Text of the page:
Erin Sasse (third from right), of the League of California Cities, presents the Helen Putnam Award for Intergovernmental Cooperation to Perris City Manager Richard Belmudez and Assistant City Manager Ron Carr. With Sasse is Laurie Lofranco, of Keenan Associates, a league partner.
League of California Cities representatives officially presented the City of Perris with the Helen Putnam Award won for its public outreach program that resulted in a new sewer system for the disadvantaged community of Enchanted Heights.
League representatives previously announced that Perris was the recipient of the Helen Putnam Award for Intergovernmental Cooperation for working with four regional and state partners to fund the $15-million sewer project.
Perris officials were recognized in September at the League’s annual conference in San Diego for winning the award and created a multi-media display explaining how the project went from drawing board to reality.
Last week, Erin Sasse, the League’s regional public affairs manager, presented Perris City Manager Richard Belmudez and Assistant City Manager Ron Carr with the plaque that accompanies the Putnam award. Sasse praised the City for “the great work you have done” to alleviate potential public health concerns caused by leaking and outdated septic tanks.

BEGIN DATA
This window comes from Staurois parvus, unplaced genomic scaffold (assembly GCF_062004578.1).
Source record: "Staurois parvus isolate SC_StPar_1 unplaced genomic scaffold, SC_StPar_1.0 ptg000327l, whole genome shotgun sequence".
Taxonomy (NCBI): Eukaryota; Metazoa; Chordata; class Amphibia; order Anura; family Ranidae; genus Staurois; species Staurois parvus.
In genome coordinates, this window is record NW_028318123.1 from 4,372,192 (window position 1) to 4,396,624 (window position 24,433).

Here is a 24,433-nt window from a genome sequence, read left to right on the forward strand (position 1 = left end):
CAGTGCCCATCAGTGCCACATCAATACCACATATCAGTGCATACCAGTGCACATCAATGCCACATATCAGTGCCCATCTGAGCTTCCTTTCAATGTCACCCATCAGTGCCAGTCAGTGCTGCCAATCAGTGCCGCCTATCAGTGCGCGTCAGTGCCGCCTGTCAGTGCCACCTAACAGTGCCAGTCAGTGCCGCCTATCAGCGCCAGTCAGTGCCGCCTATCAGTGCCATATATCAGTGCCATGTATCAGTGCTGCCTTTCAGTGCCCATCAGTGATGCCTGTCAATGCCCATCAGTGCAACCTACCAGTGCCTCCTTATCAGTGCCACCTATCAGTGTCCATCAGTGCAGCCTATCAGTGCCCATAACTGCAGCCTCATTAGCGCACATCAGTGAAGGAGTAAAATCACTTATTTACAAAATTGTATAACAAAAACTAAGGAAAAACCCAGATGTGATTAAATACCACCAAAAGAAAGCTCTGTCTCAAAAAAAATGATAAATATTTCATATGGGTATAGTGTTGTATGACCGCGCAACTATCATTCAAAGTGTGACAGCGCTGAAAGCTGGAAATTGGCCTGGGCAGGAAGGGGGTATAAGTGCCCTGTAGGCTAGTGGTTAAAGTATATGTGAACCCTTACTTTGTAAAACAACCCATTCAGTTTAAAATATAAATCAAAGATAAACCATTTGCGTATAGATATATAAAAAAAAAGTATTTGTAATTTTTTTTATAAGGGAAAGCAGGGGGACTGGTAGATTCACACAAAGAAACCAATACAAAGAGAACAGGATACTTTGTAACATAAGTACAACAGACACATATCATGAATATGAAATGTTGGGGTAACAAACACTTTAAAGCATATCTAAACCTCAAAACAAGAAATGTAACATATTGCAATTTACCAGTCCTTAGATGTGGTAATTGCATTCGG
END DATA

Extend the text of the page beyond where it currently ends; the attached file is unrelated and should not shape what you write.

Appearing with Sasse was Laurie Lofranco, an account executive for Keenan and Associates, a League partner who said the City of Perris’ Enchanted Heights resulted in more efficient government and represents a creative solution to a vexing problem. Keenan and Associates provides insurance brokerage and consulting services.
In early 2011, City officials began an intense public outreach program to gain support for the new sewers in Enchanted Heights, a disadvantaged community largely made up of Spanish-speaking residents. The outreach effort included meeting with individual residents and their children, who eventually passed out flyers explaining the sewer project. City officials also met with small groups of residents on weekends and later helped organized a series of public hearings, which were attended by hundreds. The City’s public information and information technology departments prepared press releases and PSA videos in English and Spanish.
The result: overwhelming support for the sewer project, which began in August 2011 and is slated for completion inmid-2013. The City is working with Riverside County, Eastern Municipal Water District, the California Department of Public Health and the State Water Resources Control Board to bring sewers to the 446-residences in Enchanted Heights.
Carr said the City’s efforts succeeded because Perris officials realized that Enchanted Heights was “more than just a sewer project—it was a public outreach effort.”
Belmudez thanked City staff who worked on the project and said “it is a great thrill to win this award.”